Kindle- not today

So no update in a while since the semester is in full swing.
I was able to finish The Story of Edgar Sawtelle on the Kindle. I found the experience about the same as reading a book. The awkwardness of holding a 1000 page tome was equal to holding a device that kept flipping forward a page based on the placement of the buttons. So it's a tie between the p-book and the e-book reader. The look on the screen was about the same as on a printed page. No feeling of fatigue like reading off a computer screen. It's pretty much the same experience between both types of books. I'll say this, the Kindle's dictionary was one of those extra bonuses I looked forward to, but I found it lacking. Edgar Sawtelle has several sections in the book that focus on etymology, and the built-in dictionary failed to define several of the words. Again I find the two types equal since the slim advantage of having a built-in dictionary is offset by the frustration of spending the time looking up words that aren't available and still having to go to another dictionary.

So my reading experience on the Kindle was pretty much the same as reading a printed book. That makes the Kindle=fail. For $450 $359 (ed: see correction to price in comments below) plus the cost of books, the Kindle needs to offer more. Is the fact that you don't have to physically carry around books worth $450? Other than the benefit of not having to haul physical books, I don't see any compelling reason to use a Kindle.


Kindle shorthand notes

I know I'll probably not get around to several full reports about the Kindle until well after I've grown bored with it. Here are some initial reactions and thoughts as I continue to use it.

-One week now and I have yet to recharge it. It could be that I don't use the whispernet.
-The experience of reading on the Kindle is like reading a printed page. Yes it's true, the e-ink page is a real improvement over previous readers. But that's not a ringing endorsement for the device. I mean it's basically saying, "Hey for $400 you can get a device that give you the same readability as a $20 book." The screen itself is not enough for me to say this is a real advance from the printed page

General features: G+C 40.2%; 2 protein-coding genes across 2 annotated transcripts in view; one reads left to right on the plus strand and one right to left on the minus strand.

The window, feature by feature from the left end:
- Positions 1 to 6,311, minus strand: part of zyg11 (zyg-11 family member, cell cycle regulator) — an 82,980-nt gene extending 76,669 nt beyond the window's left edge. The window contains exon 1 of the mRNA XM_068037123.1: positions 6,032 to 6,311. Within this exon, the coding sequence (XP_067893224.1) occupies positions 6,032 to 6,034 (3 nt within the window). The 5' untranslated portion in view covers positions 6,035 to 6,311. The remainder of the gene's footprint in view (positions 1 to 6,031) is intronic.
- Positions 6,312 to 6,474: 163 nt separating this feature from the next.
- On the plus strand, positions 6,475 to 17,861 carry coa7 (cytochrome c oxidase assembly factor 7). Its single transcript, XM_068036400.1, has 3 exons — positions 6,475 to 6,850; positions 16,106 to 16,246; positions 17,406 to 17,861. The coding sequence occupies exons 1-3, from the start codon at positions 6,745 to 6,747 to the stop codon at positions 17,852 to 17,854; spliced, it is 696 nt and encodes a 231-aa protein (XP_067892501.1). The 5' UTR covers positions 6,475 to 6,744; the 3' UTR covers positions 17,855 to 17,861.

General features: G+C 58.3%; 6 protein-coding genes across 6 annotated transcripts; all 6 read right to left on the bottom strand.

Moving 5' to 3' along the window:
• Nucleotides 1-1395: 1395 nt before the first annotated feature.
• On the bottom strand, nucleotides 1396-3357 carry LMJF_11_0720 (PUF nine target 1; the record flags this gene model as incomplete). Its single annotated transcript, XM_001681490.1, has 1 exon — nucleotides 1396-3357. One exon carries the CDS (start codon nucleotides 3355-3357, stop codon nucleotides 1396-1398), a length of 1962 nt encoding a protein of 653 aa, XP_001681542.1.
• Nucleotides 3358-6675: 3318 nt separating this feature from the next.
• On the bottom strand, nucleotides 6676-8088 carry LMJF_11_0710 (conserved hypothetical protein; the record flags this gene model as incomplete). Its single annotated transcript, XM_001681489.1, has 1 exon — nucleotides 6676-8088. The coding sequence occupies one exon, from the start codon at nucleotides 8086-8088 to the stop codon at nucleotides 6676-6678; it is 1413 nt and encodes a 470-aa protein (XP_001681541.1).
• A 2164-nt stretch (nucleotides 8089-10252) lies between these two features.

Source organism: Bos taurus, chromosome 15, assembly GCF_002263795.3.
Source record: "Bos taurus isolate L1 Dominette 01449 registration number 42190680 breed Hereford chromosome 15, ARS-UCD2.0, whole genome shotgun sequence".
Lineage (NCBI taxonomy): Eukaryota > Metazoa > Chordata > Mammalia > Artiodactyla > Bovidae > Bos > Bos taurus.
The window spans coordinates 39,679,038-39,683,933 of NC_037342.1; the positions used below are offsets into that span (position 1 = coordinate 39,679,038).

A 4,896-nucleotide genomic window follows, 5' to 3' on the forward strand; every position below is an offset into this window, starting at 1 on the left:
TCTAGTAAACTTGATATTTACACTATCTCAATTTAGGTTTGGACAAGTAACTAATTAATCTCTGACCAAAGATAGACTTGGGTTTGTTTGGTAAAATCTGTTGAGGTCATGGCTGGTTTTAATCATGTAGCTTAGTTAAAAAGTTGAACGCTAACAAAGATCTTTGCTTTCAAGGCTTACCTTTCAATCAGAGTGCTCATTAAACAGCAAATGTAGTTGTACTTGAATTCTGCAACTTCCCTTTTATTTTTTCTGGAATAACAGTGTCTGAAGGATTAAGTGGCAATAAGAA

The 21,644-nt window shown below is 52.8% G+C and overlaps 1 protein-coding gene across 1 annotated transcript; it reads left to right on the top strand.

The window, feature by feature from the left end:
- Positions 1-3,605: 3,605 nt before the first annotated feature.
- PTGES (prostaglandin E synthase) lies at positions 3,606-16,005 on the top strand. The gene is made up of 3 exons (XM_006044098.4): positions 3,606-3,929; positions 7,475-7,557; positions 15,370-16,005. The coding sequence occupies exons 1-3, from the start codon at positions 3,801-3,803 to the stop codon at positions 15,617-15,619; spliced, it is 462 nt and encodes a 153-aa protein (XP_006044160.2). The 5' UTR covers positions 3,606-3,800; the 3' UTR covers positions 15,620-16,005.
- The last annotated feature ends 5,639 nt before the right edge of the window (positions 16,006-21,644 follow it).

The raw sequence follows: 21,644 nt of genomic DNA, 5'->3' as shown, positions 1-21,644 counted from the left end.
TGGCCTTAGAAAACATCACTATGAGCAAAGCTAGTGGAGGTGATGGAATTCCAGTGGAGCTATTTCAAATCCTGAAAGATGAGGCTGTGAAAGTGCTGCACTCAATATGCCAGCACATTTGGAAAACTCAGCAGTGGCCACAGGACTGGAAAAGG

-The storage on the other hand is nice. I do like that I don't have to carry around an 800 page book. I like the idea that you can carry around several books on one device. That's a definite plus if you're someone who constantly carries around several books.
-I like the "buttons" that allow you to go forward a "page." When I first saw the device I thought the design was ugly (I still think it's ugly), and the buttons kinda silly. But being able to use the side of my hand to move forward is nice, especially on the T (no balancing acts while flipping a page).
-But at the same time I keep flipping pages since there's not a great way to hold the device without hitting a button.
-What happens when you deregister a device?
-Today while waiting on the T, I noticed that the text was a little pixel-y. I'm not sure if it was the battery power, the sun or the angle I was holding the device but it was strange. It wasn't that way during the commute, just those 5 minutes in that one spot.
- PDF problem. I'm going to see what Amazon's conversion does with the PDF, but so far the material I've read using Stanza.
-Questions for library policy:

  1. Access

    • lending policy

    • loan period

    • billing for lost damaged items

    • bar code

    • storage

    • charging of device

    • loading content on device

  2. Acquisitons

    • payment for content

    • accounting of payment

    • other financial issue

  3. Cataloging

    • record for device

    • record for content

    • necessary fields for MARC records

    • OCLC records

    • same record as print?

    • display in OPAC

    • other access points

Okay, that's it for now...